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Recent U.S. Supreme Court Decision to Have Significant Industry Impact

Posted By USFN, Wednesday, May 8, 2019

by Richard P. Haber, Esq.
McCalla Raymer Leibert Pierce, LLC
USFN Member (AL, CA, CT, FL, GA, IL, MS, NV, NJ, NY)

In its most significant opinion impacting default law firms in several years, the United States Supreme Court issued its decision in Obduskey v. McCarthy & Holthus LLP on March 20,2019. The issue decided whether McCarthy & Holthus LLP (“McCarthy”) is considered a “debt collector” for purposes of the Fair Debt Collection Practices Act, 15 U.S.C. § 1692, et seq., (the “FDCPA”). In a 9-0 decision, the Court held that McCarthy– and therefore other default firms and trustee companies whose primary business is the pursuit of nonjudicial foreclosures– is not a “debt collector” for purposes of the majority and most meaningful provisions of the FDCPA.

The case stemmed from a nonjudicial foreclosure that McCarthy pursued against Dennis Obduskey in the State of Colorado. The specific question arose from the FDCPA’s statutory definition of “debt collector” which, in relevant part, is:

[A]ny person who uses any instrumentality of interstate commerce or the mails in any business the principal purpose of which is the collection of any debts, or who regularly collects or attempts to collect, either directly or indirectly, debts owed or due or asserted to be owed or due another.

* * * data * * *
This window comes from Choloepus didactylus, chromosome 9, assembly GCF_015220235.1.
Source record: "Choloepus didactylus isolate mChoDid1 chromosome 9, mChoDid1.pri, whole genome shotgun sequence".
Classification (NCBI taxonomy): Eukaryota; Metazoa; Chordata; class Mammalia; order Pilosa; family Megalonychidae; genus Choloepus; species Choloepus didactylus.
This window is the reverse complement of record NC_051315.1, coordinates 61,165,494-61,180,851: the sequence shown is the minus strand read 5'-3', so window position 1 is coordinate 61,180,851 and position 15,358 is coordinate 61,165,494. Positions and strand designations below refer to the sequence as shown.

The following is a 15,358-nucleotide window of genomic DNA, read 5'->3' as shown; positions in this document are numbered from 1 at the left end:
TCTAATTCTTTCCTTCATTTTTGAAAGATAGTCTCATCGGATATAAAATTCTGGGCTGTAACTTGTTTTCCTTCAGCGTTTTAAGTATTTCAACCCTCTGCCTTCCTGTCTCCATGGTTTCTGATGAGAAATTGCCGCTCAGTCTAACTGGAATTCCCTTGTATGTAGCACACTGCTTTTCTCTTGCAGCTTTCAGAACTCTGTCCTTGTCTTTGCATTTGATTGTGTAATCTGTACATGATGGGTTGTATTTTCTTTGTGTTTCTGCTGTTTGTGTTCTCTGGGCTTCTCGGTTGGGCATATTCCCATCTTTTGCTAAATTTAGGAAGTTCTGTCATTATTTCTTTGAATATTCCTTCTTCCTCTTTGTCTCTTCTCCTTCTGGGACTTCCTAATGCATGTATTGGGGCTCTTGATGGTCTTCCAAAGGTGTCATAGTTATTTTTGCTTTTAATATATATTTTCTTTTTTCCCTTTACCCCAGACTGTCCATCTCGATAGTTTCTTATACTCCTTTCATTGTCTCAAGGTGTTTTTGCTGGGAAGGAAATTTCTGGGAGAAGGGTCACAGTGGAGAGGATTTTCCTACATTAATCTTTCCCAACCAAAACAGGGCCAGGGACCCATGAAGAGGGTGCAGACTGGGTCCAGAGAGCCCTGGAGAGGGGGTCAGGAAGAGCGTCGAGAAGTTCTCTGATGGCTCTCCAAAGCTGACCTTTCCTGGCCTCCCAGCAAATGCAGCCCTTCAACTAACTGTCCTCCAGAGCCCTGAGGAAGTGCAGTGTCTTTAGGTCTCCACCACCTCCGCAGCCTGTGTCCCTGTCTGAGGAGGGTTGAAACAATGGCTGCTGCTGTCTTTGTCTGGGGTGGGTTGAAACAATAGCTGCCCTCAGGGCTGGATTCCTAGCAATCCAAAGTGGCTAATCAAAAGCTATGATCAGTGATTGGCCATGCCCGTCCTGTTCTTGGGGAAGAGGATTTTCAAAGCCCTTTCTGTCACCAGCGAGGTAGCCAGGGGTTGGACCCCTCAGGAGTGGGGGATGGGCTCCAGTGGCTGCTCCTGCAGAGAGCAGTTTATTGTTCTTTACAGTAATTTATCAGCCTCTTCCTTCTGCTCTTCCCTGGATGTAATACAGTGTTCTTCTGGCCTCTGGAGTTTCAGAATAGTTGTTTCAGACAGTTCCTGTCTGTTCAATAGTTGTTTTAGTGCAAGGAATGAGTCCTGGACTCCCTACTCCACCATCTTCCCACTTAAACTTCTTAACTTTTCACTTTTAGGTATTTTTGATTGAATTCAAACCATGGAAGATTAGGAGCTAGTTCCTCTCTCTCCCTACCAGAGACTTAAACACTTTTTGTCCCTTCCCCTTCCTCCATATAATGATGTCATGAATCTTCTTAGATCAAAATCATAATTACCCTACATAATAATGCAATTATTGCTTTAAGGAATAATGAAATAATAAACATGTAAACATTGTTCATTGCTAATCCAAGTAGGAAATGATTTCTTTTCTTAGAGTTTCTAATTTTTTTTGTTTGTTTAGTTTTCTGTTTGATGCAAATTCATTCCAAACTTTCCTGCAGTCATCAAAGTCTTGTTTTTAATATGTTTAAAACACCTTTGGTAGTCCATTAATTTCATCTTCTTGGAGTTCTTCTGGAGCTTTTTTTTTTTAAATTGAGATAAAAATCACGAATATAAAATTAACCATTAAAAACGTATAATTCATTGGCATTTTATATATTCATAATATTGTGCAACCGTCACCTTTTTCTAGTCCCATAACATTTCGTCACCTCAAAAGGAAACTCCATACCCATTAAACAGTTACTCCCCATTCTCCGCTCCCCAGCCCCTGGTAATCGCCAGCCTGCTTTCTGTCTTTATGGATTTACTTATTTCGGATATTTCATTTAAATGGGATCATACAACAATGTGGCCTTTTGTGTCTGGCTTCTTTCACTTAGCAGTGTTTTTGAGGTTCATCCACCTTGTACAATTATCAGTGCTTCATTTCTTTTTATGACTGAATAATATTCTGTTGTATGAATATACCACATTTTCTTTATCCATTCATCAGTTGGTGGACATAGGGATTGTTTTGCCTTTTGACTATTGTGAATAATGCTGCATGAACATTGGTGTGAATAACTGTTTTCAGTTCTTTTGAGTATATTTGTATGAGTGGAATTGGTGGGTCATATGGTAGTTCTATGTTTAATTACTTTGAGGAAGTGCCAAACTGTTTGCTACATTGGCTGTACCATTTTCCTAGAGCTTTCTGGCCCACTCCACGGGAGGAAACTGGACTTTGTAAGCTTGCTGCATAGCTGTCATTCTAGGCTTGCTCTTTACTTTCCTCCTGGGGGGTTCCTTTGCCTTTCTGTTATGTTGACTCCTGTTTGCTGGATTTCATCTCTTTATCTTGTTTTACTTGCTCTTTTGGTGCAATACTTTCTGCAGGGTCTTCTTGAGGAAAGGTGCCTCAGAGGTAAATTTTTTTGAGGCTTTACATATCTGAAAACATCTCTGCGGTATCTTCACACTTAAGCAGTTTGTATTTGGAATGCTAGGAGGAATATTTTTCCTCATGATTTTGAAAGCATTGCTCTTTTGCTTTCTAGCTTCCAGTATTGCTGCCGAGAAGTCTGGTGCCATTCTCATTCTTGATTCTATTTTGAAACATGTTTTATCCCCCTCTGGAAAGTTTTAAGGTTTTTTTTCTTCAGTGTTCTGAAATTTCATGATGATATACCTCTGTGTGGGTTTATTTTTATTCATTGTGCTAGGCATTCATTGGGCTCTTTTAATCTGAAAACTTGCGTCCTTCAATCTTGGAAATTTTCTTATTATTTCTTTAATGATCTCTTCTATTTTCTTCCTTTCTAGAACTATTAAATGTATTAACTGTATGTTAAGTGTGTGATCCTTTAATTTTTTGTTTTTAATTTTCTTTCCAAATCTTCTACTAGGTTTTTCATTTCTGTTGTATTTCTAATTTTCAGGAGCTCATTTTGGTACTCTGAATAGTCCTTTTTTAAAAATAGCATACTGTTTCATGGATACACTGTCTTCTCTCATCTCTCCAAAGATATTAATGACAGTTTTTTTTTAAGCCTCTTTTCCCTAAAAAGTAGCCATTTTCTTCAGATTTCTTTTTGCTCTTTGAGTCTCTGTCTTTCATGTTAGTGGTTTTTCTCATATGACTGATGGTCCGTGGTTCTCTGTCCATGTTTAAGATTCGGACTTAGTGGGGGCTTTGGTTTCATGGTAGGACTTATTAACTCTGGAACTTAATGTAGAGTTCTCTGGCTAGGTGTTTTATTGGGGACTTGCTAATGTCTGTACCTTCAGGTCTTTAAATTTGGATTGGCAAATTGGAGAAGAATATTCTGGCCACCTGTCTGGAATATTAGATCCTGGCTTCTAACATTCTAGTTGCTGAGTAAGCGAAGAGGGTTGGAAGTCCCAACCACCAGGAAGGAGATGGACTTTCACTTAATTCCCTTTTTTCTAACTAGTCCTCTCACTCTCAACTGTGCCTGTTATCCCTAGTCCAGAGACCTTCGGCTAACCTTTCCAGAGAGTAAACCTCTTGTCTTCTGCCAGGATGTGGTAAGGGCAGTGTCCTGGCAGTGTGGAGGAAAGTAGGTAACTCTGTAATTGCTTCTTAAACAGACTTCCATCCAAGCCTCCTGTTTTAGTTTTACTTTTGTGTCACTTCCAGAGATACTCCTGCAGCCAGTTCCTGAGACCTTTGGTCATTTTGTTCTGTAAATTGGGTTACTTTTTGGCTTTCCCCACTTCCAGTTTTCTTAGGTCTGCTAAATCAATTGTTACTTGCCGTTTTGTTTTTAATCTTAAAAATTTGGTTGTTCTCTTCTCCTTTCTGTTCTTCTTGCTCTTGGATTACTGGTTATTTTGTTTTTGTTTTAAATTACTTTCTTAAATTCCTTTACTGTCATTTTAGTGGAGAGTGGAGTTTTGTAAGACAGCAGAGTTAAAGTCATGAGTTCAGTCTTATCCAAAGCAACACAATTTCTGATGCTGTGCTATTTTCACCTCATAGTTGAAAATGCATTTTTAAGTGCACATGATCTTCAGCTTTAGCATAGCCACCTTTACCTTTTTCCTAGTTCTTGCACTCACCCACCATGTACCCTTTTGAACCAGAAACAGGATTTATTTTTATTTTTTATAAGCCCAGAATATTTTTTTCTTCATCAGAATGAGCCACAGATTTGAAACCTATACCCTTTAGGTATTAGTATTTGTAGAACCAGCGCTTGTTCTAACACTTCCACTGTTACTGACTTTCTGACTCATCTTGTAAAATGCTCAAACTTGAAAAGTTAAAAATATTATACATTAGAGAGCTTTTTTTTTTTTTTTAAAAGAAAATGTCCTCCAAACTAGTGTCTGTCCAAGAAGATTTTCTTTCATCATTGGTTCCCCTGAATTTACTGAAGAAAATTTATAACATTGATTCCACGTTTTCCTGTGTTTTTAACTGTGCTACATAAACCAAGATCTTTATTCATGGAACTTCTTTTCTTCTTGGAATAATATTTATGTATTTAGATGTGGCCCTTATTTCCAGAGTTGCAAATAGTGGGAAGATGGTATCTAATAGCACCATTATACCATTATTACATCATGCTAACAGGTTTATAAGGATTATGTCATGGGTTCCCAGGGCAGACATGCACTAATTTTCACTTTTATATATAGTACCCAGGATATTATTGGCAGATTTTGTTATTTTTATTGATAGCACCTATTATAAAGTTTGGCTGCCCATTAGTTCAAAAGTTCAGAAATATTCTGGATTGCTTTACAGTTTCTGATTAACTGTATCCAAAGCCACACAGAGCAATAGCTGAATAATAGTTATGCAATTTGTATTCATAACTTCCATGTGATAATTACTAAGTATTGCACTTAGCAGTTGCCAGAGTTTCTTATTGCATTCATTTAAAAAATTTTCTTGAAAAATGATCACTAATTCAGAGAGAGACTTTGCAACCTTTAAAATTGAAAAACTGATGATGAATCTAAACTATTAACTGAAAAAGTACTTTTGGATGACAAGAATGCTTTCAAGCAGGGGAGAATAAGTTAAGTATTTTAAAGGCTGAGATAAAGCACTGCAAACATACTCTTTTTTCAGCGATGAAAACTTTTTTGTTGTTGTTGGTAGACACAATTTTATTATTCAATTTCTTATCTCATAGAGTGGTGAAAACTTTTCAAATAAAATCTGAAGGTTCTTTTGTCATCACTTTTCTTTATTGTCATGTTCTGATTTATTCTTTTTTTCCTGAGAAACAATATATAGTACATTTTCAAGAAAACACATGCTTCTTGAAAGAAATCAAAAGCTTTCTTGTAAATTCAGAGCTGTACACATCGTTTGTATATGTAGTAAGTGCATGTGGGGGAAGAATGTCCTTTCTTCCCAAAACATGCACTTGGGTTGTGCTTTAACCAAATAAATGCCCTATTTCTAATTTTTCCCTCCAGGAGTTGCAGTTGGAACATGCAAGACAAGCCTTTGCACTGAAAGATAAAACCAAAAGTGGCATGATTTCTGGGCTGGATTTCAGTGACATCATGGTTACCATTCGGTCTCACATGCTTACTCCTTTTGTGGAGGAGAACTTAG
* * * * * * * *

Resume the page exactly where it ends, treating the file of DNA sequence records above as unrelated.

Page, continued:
For the purpose of section 1692f(6)of this title, such term also includes any person who uses any instrumentality of interstate commerce or the mails in any business the principal purpose of which is the enforcement `of security interests.15 U.S.C. § 1692a(6).

The Court has characterized the first section as the “primary definition “and the second section as the “limited-purpose definition.” A party included in the primary definition is subject to the full extent of the FDCPA, including its main requirements: that a “mini-Miranda” warning be given when communicating with a debtor; that a debt validation notice be sent by the debt collector; that, upon receiving a consumer dispute as to the validity or amount of a debt, the debt collector cease collection activity until it verifies the debt; and the prohibition on making false, deceptive or misleading representations in connection with a debt, such as misstating a debt’s “character, amount, or legal status.”

However, a party covered only by the limited-purpose definition is merely subject to the FDCPA’s requirement that it not “tak[e] or threaten to take any nonjudicial action to effect dispossession or disablement of property if: (A) there is no present right to possession of the property claimed as collateral through an enforceable security interest; (B) there is no present intention to take possession of the property; or (C) the property is exempt by law from dispossession or disablement.” 15 U.S.C. § 1692f(6).